Taylor Swift shakes off the fire and fury in a delicate finale

Review: On the first of two nights in Croke Park, Taylor Swift delivers a high-end pop show

Taylor Swift at Croke Park, Dublin. Photograph: Stephen Collins

Taylor Swift at Croke Park, Dublin. Photograph: Stephen Collins

 

“They say I did something bad but why’s it feel so good?,” sings Taylor Swift to an almost sold out show in Croke Park. When you’re Taylor Swift, there’s no point in worrying about your bad Reputation when you can build an entire album and worldwide tour around it.

On the first night of her two-gig stint in Ireland, she delivers a high-end pop production that sees the former country singer turned pop tycoon, comfortably play the role of a superstar.

In the three years since Swift last came to Dublin with her 1989 tour, her name has been one of the biggest cogs in the celebrity rumour mill. While the 1989 tour featured videos message from members of her celebrity “squad” cooing over their sleepovers and shared love of baking, the Reputation tour is the apocalyptic response to overexposure in the media, thanks to public feuds and famous fallouts with Kanye West, Kim Kardashian-West and Katy Perry.

But instead of taking a meek approach, Swift has taken the snake insult that Kardashian-West branded her with and has grabbed it, brandishing its image heavily throughout the show. And we thought that St Patrick banished those slippery things a long time ago.

...Ready for It? is a song loaded with a punch of a bass line that opens the show under a grey sky that’s broken up by a diluted rainbow. Red flares and fireworks come in hard for I Did Something Bad and on a 20x20 ft screen, Swift pouts and smirks, her lips a Bond girl rouge.

Pronouncing Croke Park correctly, all the posturing of her new bad-girl self disappear whenever she speaks, with her immaculate manners overriding any carefully curated image. However, as a giant, inflatable snake rears its ugly head over the perfectly obnoxious Look What You Made Me Do, this new Taylor makes sense.

Her music takes an industrial turn, her dancing becomes boxy. At times it feels like a Broadway show simply because Swift really does live for the drama, onstage and off. Tending to every inch of Croker, via flying golden balloons and pop-up podiums in the centre of the crowd, she returns to the main stage via the hovering skeleton of a – yes, you guessed it – a mother flippin’ snake.

“This night is all about girl power,” says the brilliant support act Charli XCX in a glittery, cling-filmed tracksuit, before launching into Boys. “I promise you… best crowd yet”, she says. Good luck, Saturday crowd.

Following that daylight rave, Camila Cabello walks onstage like she’s eyeing it up for her own worldwide tour. For extra bonus points, the Havana singer throws on an Irish football jersey when she and Charli XCX join Swift onstage for Shake It Off, which cements itself as one of the best pop songs to dance to in recent years.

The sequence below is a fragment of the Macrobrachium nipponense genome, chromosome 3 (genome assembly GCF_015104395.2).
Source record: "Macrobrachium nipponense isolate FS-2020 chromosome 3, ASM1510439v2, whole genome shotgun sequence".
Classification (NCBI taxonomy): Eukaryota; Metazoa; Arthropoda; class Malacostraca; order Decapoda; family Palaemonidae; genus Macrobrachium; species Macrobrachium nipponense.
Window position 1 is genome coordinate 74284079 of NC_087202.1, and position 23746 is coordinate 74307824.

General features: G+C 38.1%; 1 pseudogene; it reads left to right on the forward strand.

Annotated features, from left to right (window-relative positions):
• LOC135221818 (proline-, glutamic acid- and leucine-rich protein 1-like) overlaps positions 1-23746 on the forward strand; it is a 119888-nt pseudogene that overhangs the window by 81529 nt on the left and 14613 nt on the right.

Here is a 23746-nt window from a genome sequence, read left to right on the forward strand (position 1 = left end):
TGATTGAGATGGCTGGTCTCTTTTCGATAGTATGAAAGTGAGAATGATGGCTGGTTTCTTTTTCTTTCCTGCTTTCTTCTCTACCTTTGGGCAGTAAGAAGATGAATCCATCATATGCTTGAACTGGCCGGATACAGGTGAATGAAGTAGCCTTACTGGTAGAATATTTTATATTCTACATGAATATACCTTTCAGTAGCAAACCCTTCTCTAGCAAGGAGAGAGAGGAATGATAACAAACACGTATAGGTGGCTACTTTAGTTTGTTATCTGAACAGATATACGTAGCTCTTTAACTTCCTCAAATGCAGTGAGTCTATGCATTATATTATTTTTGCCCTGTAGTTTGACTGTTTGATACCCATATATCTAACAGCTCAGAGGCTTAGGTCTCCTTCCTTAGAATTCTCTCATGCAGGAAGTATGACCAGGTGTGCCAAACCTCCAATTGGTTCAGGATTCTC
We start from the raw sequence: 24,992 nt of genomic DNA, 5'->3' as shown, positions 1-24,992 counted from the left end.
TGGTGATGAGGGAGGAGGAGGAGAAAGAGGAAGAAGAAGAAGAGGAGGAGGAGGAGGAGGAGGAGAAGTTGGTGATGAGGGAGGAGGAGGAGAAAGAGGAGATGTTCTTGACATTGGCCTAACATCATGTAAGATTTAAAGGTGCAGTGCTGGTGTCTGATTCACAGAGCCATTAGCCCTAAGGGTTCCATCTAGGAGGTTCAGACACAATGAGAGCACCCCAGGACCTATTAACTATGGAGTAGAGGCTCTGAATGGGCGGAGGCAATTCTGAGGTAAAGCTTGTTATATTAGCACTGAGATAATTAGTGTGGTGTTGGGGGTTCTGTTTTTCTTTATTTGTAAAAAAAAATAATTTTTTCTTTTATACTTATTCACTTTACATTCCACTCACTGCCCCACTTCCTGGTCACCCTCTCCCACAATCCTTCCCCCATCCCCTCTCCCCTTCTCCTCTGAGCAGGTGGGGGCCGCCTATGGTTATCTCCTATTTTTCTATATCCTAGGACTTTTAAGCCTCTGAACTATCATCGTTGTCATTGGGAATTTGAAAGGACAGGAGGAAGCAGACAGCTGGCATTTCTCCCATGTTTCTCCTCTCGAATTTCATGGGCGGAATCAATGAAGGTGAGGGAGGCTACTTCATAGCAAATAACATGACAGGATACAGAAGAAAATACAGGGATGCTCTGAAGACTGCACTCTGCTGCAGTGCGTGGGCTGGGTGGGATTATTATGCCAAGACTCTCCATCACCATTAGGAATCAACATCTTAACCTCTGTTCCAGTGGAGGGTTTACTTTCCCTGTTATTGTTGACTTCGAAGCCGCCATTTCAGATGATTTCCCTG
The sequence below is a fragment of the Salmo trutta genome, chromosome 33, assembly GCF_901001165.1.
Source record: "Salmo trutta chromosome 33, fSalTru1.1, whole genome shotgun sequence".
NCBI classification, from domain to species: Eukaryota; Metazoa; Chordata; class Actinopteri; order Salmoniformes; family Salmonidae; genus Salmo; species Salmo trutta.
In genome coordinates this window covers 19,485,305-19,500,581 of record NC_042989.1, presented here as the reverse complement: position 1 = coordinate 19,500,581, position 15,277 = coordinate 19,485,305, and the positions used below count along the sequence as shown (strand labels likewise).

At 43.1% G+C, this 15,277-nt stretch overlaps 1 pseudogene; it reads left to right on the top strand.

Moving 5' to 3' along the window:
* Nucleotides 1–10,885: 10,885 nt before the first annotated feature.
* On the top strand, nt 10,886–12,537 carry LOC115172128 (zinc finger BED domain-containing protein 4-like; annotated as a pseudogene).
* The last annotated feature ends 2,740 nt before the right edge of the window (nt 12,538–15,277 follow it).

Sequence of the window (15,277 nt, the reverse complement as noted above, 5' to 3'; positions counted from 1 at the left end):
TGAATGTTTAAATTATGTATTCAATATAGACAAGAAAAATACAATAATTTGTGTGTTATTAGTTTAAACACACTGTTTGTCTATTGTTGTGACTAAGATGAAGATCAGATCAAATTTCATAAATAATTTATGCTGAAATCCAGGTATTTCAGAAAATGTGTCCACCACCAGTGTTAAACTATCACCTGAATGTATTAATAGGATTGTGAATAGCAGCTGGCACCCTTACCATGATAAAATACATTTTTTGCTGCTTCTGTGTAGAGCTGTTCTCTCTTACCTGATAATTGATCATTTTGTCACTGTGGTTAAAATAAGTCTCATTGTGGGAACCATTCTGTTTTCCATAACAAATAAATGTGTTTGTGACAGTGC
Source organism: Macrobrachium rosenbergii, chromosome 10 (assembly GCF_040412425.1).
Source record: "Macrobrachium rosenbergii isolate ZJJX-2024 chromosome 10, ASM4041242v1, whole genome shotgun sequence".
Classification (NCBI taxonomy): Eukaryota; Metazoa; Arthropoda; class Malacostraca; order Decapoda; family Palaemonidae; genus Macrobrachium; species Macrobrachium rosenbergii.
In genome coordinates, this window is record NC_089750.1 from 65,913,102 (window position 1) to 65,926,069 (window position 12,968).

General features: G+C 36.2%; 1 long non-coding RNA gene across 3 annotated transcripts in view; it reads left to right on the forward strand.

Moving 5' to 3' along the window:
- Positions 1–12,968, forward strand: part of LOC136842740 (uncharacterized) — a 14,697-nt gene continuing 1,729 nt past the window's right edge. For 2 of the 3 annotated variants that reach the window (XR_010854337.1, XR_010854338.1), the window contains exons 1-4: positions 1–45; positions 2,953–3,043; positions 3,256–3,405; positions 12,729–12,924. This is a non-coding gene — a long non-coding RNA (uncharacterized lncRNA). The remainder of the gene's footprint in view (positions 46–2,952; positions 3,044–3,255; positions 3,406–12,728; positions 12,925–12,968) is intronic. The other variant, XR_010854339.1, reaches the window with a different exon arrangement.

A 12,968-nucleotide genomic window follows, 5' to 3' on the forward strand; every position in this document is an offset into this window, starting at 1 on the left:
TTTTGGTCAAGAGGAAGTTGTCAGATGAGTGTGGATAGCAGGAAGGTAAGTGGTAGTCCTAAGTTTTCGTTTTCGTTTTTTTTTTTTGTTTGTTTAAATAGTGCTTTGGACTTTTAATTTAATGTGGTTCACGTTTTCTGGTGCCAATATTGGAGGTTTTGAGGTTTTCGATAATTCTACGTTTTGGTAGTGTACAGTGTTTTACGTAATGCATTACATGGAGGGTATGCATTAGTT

Ignoring the sentiment of Shake It Off, in which Swift tells her haters to back the hell away, she ravages up the storm of Bad Blood and Should’ve Said No, two songs battling out different kinds of betrayal.

But that hardness is eased when she sits at the piano and blends 2010’s Long Live with Reputation’s closing song New Year’s Day.

“Please don’t ever become a stranger whose laugh I could recognise anywhere,” she sings softly, showing the emotional delicacy in her songwriting and making the audience feel as if it’s their absence she fears.

With all of the fury and the fire of the show, this feels like a release.

Dipping into the on-the-nose Blank Space, the Reputation tour sees Swift take the fantasy of being the nightmare dressed as a day dream and play it out across the stage.

And as the final chorus of This Is Why We Can’t Have Nice Things rings out, she laughs off the drama of the past three years – and in its wake, she finally shakes it off and becomes a pop star reborn.

The Irish Times Logo
Commenting on The Irish Times has changed. To comment you must now be an Irish Times subscriber.
SUBSCRIBE
GO BACK
Error Image
The account details entered are not currently associated with an Irish Times subscription. Please subscribe to sign in to comment.
Comment Sign In

Forgot password?
The Irish Times Logo
Thank you
You should receive instructions for resetting your password. When you have reset your password, you can Sign In.
The Irish Times Logo
Please choose a screen name. This name will appear beside any comments you post. Your screen name should follow the standards set out in our community standards.
Screen Name Selection

Hello

Please choose a screen name. This name will appear beside any comments you post. Your screen name should follow the standards set out in our community standards.

The Irish Times Logo
Commenting on The Irish Times has changed. To comment you must now be an Irish Times subscriber.
SUBSCRIBE
Forgot Password
Please enter your email address so we can send you a link to reset your password.

Sign In

Your Comments
We reserve the right to remove any content at any time from this Community, including without limitation if it violates the Community Standards. We ask that you report content that you in good faith believe violates the above rules by clicking the Flag link next to the offending comment or by filling out this form. New comments are only accepted for 3 days from the date of publication.